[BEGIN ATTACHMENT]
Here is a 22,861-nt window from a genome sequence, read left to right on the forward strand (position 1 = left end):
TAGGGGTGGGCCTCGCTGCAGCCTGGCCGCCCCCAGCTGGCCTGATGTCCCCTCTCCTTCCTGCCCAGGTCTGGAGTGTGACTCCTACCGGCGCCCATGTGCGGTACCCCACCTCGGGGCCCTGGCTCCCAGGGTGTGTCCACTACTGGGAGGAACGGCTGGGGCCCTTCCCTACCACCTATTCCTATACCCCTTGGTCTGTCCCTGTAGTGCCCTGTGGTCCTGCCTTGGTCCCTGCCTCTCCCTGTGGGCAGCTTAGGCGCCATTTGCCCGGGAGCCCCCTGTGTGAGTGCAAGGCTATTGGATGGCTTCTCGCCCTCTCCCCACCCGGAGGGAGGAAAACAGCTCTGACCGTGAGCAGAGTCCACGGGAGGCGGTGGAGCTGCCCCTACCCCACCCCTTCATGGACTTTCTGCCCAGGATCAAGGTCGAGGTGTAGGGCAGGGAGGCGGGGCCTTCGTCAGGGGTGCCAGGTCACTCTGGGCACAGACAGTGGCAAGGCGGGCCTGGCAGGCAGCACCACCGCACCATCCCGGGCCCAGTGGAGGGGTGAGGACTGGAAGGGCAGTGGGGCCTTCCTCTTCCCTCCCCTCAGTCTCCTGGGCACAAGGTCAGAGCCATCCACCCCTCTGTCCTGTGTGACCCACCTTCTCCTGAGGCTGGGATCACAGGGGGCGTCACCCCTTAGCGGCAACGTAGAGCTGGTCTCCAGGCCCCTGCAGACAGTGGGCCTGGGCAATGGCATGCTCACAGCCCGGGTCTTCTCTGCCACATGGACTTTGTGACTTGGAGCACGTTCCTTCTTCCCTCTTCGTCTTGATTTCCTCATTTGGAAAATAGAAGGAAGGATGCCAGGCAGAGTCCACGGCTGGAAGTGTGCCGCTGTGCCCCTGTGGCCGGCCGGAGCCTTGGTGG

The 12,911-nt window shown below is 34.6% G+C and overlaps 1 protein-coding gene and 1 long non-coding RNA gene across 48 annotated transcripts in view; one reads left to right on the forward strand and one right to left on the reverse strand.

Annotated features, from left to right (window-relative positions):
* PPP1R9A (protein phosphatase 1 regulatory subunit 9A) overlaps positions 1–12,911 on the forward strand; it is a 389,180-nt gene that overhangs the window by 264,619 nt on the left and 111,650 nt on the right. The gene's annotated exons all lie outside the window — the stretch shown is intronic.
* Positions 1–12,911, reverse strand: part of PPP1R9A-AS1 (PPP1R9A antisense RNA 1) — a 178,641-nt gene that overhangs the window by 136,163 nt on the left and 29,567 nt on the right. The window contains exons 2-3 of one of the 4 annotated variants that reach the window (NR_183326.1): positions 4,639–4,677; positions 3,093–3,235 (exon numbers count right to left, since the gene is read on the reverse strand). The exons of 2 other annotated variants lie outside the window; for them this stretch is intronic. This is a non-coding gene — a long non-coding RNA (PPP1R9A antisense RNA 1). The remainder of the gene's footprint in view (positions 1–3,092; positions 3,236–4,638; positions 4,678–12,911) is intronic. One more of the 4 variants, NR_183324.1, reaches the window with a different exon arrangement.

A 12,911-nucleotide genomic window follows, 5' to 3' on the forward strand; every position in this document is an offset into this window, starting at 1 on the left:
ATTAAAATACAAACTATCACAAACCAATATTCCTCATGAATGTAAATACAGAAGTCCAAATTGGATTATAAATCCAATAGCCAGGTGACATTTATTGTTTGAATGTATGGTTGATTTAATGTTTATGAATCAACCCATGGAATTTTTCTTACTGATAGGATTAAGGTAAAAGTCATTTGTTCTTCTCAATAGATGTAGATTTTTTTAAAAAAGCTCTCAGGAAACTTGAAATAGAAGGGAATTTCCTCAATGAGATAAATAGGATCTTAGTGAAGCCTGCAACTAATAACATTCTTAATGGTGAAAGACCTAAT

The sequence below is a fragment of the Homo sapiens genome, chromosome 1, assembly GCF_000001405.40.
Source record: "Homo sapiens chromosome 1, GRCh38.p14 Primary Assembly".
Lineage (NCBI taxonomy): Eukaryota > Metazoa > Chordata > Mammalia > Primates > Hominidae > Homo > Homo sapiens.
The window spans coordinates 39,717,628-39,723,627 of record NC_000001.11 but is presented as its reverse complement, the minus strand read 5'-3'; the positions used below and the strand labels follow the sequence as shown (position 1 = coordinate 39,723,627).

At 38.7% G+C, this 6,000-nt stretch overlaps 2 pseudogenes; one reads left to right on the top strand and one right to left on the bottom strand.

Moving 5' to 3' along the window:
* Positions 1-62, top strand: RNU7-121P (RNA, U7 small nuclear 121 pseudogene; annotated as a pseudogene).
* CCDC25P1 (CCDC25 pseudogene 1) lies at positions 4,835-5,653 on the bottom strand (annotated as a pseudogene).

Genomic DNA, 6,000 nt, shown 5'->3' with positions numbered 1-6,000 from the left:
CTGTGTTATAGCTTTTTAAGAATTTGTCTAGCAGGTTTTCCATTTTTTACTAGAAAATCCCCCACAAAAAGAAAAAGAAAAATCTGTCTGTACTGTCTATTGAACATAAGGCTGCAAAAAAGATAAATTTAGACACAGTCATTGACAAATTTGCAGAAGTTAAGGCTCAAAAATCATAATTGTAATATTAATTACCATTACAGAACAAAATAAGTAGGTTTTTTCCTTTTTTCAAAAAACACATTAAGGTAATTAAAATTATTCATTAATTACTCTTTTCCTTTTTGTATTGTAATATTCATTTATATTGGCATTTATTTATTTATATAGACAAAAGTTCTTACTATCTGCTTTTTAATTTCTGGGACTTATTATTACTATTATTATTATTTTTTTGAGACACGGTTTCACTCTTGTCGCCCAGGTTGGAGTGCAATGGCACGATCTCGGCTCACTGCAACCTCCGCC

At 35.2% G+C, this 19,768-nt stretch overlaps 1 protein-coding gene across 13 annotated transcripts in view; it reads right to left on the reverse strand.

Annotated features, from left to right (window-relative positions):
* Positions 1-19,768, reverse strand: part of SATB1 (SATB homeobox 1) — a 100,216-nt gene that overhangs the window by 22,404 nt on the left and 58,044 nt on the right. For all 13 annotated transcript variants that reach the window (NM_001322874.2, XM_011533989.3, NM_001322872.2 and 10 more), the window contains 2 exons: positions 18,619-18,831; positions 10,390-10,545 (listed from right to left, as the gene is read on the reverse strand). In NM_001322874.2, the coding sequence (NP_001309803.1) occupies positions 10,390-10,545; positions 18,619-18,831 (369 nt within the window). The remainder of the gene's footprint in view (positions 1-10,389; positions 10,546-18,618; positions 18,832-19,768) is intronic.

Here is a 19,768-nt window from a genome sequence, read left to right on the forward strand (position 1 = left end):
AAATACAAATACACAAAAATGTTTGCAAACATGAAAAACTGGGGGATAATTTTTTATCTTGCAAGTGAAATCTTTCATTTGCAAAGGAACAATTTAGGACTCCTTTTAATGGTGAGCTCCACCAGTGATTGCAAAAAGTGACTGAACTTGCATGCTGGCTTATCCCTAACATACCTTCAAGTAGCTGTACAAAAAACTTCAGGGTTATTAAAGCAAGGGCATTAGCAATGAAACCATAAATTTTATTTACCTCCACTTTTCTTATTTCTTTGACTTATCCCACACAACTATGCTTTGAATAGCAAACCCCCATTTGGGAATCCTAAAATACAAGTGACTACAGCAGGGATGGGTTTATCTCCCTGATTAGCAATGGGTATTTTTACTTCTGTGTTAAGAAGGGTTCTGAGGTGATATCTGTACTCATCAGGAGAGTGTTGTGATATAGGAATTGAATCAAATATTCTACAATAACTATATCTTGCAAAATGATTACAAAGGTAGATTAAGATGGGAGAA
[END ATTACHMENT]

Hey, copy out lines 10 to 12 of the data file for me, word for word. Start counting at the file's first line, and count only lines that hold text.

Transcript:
Source record: "Homo sapiens chromosome 1, GRCh38.p14 Primary Assembly".
Lineage (NCBI taxonomy): Eukaryota > Metazoa > Chordata > Mammalia > Primates > Hominidae > Homo > Homo sapiens.
The window spans coordinates 39,717,628-39,723,627 of record NC_000001.11 but is presented as its reverse complement, the minus strand read 5'-3'; the positions used below and the strand labels follow the sequence as shown (position 1 = coordinate 39,723,627).